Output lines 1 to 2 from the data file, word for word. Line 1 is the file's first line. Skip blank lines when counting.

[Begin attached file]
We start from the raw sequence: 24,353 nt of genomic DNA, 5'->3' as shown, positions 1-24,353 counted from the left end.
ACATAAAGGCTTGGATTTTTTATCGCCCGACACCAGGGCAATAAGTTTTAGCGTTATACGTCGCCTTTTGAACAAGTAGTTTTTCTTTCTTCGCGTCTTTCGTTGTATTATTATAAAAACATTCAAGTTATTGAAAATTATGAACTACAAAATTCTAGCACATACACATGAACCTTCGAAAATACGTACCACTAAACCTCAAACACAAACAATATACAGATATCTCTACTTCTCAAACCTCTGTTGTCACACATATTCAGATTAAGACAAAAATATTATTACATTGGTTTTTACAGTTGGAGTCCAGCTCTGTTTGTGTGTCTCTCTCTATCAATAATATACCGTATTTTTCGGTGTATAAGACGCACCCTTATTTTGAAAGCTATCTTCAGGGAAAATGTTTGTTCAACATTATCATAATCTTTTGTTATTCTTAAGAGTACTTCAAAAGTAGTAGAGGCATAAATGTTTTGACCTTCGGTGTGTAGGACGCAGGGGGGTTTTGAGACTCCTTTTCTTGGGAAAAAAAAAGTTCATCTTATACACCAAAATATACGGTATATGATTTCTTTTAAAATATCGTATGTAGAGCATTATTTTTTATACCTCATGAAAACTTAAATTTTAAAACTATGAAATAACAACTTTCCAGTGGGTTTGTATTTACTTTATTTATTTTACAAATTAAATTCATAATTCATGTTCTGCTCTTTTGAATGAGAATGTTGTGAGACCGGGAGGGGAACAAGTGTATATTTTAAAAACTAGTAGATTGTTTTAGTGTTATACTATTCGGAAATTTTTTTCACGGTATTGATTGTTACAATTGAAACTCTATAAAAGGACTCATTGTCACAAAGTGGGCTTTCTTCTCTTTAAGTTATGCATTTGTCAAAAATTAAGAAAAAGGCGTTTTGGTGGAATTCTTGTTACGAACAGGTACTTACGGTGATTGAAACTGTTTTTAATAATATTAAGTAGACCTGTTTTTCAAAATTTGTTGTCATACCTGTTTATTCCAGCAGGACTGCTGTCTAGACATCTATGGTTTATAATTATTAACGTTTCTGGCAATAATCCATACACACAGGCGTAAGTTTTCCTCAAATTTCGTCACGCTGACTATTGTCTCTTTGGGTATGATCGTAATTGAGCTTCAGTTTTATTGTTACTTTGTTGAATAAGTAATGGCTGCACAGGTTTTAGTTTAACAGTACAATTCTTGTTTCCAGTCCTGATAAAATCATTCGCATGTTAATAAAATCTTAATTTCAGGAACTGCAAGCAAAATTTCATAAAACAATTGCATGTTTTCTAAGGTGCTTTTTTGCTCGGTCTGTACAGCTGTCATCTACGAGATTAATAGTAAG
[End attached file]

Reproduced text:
We start from the raw sequence: 24,353 nt of genomic DNA, 5'->3' as shown, positions 1-24,353 counted from the left end.
ACATAAAGGCTTGGATTTTTTATCGCCCGACACCAGGGCAATAAGTTTTAGCGTTATACGTCGCCTTTTGAACAAGTAGTTTTTCTTTCTTCGCGTCTTTCGTTGTATTATTATAAAAACATTCAAGTTATTGAAAATTATGAACTACAAAATTCTAGCACATACACATGAACCTTCGAAAATACGTACCACTAAACCTCAAACACAAACAATATACAGATATCTCTACTTCTCAAACCTCTGTTGTCACACATATTCAGATTAAGACAAAAATATTATTACATTGGTTTTTACAGTTGGAGTCCAGCTCTGTTTGTGTGTCTCTCTCTATCAATAATATACCGTATTTTTCGGTGTATAAGACGCACCCTTATTTTGAAAGCTATCTTCAGGGAAAATGTTTGTTCAACATTATCATAATCTTTTGTTATTCTTAAGAGTACTTCAAAAGTAGTAGAGGCATAAATGTTTTGACCTTCGGTGTGTAGGACGCAGGGGGGTTTTGAGACTCCTTTTCTTGGGAAAAAAAAAGTTCATCTTATACACCAAAATATACGGTATATGATTTCTTTTAAAATATCGTATGTAGAGCATTATTTTTTATACCTCATGAAAACTTAAATTTTAAAACTATGAAATAACAACTTTCCAGTGGGTTTGTATTTACTTTATTTATTTTACAAATTAAATTCATAATTCATGTTCTGCTCTTTTGAATGAGAATGTTGTGAGACCGGGAGGGGAACAAGTGTATATTTTAAAAACTAGTAGATTGTTTTAGTGTTATACTATTCGGAAATTTTTTTCACGGTATTGATTGTTACAATTGAAACTCTATAAAAGGACTCATTGTCACAAAGTGGGCTTTCTTCTCTTTAAGTTATGCATTTGTCAAAAATTAAGAAAAAGGCGTTTTGGTGGAATTCTTGTTACGAACAGGTACTTACGGTGATTGAAACTGTTTTTAATAATATTAAGTAGACCTGTTTTTCAAAATTTGTTGTCATACCTGTTTATTCCAGCAGGACTGCTGTCTAGACATCTATGGTTTATAATTATTAACGTTTCTGGCAATAATCCATACACACAGGCGTAAGTTTTCCTCAAATTTCGTCACGCTGACTATTGTCTCTTTGGGTATGATCGTAATTGAGCTTCAGTTTTATTGTTACTTTGTTGAATAAGTAATGGCTGCACAGGTTTTAGTTTAACAGTACAATTCTTGTTTCCAGTCCTGATAAAATCATTCGCATGTTAATAAAATCTTAATTTCAGGAACTGCAAGCAAAATTTCATAAAACAATTGCATGTTTTCTAAGGTGCTTTTTTGCTCGGTCTGTACAGCTGTCATCTACGAGATTAATAGTAAG